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People sometimes think of irregular galaxies as being peculiar. However, Magellanic-type irregular (Im) galaxies are, for the most part, ordinary disk galaxies. Like most disk galaxies, including their cousins the spirals, irregulars contain old stars, frequently young stars and H II regions, both neutral atomic and molecular gas, and some dust and heavy elements. What defines this morphological class of galaxies is the lack of spiral arms and the symmetry that spiral arms impose on disk systems. The result is an irregular appearance, but it is just this lack of spiral arms that makes the irregular galaxies useful as laboratories for the study of star formation. Without spiral density waves to act as a triggering mechanism for gas cloud formation, and hence star formation, the irregular galaxies enable us to investigate all of the other factors that enter into the star formation process and which might otherwise be hard to disentangle from the spiral density wave. Thus, irregular galaxies are very useful systems for probing star formation processes, and hence this review is focussed on key issues concerning the nature of the star formation process in these systems. I am building on earlier reviews of star formation and other galactic properties of irregulars (see, for example, Roberts 1969, Hodge 1971, Gallagher & Hunter 1984, Hunter & Gallagher 1986, and references therein).

Figure 1. A few Im galaxies spanning most of the range in star formation rates are shown here. On the left is a red continuum image taken through a filter with a FWHM of 97 Å, and on the right is an Halpha image with the stellar continuum removed to show only Halpha emission. The images were obtained with the Perkins 1.8 m telescope; see Hunter, Hawley, & Gallagher (1993) for more details about the data.
Figure 1a Figure 1b
Figure 1c Figure 1d
Figure 1e Figure 1f

In many ways the Im galaxies are an extension of the Hubble sequence of spirals and a natural follow-on to the Sm galaxies, and a few Im galaxies are illustrated in Figure 1. The Im galaxies are defined by their lack of organized structure; the Sm galaxies are the class of spirals in which spiral structure can just barely be identified. In addition to morphological differences, however, the Im galaxies are distinguished from spirals in terms of other global properties. As a class, irregulars are bluer, smaller, less luminous, less massive, more gas-rich, lower in metallicity, and less dusty. Because of the high gas content and low abundances of heavy elements, irregulars are thought of as being less evolved than spirals in the sense that less of their interstellar medium (ISM) has been converted into and processed through stars. A comparison of the distribution of integrated colors of a sample of irregular and spiral galaxies is shown in Figure 2, luminosity in Figure 3, linear diameter in Figure 4, the width of the integrated hydrogen profile (related to the mass of the galaxy) in Figure 5, and overall surface brightness in Figure 6. Bothun et al. (1993) also offer the intriguing suggestion that the disks of low surface brightness galaxies, of which the irregulars are a sub-group, formed over a longer period of time than was characteristic of the higher surface brightness spirals and that star formation rates over all have been lower because these galaxies have lacked external stimulations. In that case, important characteristics of irregular galaxies that we see today could be a result of their relative isolation.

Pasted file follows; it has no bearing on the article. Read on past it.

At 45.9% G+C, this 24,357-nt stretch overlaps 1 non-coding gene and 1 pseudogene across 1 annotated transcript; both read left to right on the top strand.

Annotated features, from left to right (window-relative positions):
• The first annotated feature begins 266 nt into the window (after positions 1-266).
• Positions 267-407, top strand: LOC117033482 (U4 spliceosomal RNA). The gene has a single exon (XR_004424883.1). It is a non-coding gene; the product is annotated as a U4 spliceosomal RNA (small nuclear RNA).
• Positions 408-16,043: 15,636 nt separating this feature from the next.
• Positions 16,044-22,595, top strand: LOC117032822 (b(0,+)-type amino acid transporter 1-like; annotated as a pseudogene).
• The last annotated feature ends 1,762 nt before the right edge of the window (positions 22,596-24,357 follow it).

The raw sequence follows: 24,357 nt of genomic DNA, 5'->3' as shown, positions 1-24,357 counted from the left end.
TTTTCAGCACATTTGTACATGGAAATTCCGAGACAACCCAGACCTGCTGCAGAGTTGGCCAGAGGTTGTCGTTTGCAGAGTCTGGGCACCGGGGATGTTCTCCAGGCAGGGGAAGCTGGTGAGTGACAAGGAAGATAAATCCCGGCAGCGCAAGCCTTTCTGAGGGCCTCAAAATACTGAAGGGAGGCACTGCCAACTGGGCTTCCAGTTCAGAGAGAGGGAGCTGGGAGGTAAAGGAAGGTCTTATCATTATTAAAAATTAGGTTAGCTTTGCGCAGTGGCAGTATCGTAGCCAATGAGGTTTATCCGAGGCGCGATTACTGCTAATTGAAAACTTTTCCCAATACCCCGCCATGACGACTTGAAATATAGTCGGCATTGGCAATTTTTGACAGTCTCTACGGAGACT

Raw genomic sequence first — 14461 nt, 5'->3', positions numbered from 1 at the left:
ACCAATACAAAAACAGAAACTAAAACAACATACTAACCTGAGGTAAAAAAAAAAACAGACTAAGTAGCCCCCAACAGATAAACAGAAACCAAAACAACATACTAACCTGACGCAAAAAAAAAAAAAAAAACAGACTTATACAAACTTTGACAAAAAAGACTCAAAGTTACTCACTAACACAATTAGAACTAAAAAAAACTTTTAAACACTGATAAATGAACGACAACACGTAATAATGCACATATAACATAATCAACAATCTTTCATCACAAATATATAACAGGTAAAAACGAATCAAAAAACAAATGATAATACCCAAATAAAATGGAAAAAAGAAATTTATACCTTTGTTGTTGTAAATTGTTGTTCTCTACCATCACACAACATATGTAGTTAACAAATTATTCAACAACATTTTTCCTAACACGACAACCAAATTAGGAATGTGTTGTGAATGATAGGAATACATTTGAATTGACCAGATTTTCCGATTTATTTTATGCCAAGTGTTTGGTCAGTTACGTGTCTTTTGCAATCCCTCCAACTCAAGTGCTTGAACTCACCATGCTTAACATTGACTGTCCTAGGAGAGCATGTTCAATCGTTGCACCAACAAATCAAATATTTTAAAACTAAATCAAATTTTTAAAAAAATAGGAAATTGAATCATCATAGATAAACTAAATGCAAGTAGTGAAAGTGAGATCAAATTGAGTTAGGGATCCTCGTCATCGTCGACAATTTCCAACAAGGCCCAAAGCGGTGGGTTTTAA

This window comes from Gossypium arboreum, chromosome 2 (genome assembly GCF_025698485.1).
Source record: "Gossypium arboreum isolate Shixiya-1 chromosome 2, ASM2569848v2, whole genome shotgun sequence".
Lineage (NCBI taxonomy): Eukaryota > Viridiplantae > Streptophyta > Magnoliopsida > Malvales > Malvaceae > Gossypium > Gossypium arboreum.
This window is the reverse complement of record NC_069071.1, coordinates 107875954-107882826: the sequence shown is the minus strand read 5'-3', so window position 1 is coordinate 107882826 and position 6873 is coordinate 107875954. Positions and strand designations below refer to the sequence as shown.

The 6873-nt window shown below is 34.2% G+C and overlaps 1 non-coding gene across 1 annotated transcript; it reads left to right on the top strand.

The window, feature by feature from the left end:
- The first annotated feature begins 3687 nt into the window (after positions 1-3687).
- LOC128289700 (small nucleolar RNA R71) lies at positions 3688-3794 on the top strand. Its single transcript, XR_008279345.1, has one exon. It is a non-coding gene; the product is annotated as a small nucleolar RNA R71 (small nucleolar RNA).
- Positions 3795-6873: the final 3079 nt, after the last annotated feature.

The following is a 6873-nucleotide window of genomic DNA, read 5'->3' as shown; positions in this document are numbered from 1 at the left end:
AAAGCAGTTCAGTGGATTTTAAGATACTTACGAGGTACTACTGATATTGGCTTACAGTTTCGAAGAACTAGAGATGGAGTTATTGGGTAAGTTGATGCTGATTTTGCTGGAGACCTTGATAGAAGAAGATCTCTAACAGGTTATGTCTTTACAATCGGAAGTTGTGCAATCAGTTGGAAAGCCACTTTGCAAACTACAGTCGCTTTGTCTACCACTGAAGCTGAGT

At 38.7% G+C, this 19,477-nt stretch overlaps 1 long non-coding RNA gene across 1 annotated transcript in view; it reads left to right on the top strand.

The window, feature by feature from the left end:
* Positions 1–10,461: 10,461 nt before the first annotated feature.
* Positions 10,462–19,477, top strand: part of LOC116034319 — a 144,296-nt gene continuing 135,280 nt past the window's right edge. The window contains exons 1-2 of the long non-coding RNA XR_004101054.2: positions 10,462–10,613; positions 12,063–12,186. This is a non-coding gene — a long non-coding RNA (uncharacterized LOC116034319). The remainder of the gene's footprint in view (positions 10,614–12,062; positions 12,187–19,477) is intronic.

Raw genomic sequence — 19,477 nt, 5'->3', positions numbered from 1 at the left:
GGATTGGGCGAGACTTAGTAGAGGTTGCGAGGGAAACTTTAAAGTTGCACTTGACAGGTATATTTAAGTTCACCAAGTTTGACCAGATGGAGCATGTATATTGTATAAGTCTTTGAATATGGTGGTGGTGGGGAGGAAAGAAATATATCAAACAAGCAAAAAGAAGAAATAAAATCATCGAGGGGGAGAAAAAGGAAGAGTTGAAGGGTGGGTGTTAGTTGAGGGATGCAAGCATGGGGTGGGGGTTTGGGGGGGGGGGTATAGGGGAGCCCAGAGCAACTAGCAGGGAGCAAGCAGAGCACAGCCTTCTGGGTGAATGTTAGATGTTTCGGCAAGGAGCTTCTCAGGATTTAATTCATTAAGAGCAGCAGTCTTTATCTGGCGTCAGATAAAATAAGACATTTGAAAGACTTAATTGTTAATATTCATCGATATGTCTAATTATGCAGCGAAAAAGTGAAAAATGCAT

Figure 2
Figure 2. Integrated colors of galaxies. Although there is a range of colors in any morphological class, for clarity only the average colors are shown for spiral galaxies (de Vaucouleurs & de Vaucouleurs 1972). The data for irregular galaxies are taken from RC3 and corrected for foreground Milky Way reddening according to Burstein & Heiles (1984), an assumed internal reddening of E (B - V) = 0.1, and the reddening curve of Schild (1977).

Figure 3
Figure 3. Distribution of integrated absolute magnitude of galaxies. The sample of galaxies are the same as in Figure 2, and the data are corrected for reddening in the same way. The internal reddening of the spiral galaxies is assumed to be E (B - V) = 0.3, and the distances that are not known from other means are determined from VGSR and a Hubble constant of 65 km s-1 Mpc-1. The apparent integrated B magnitudes and VGSR come from RC3.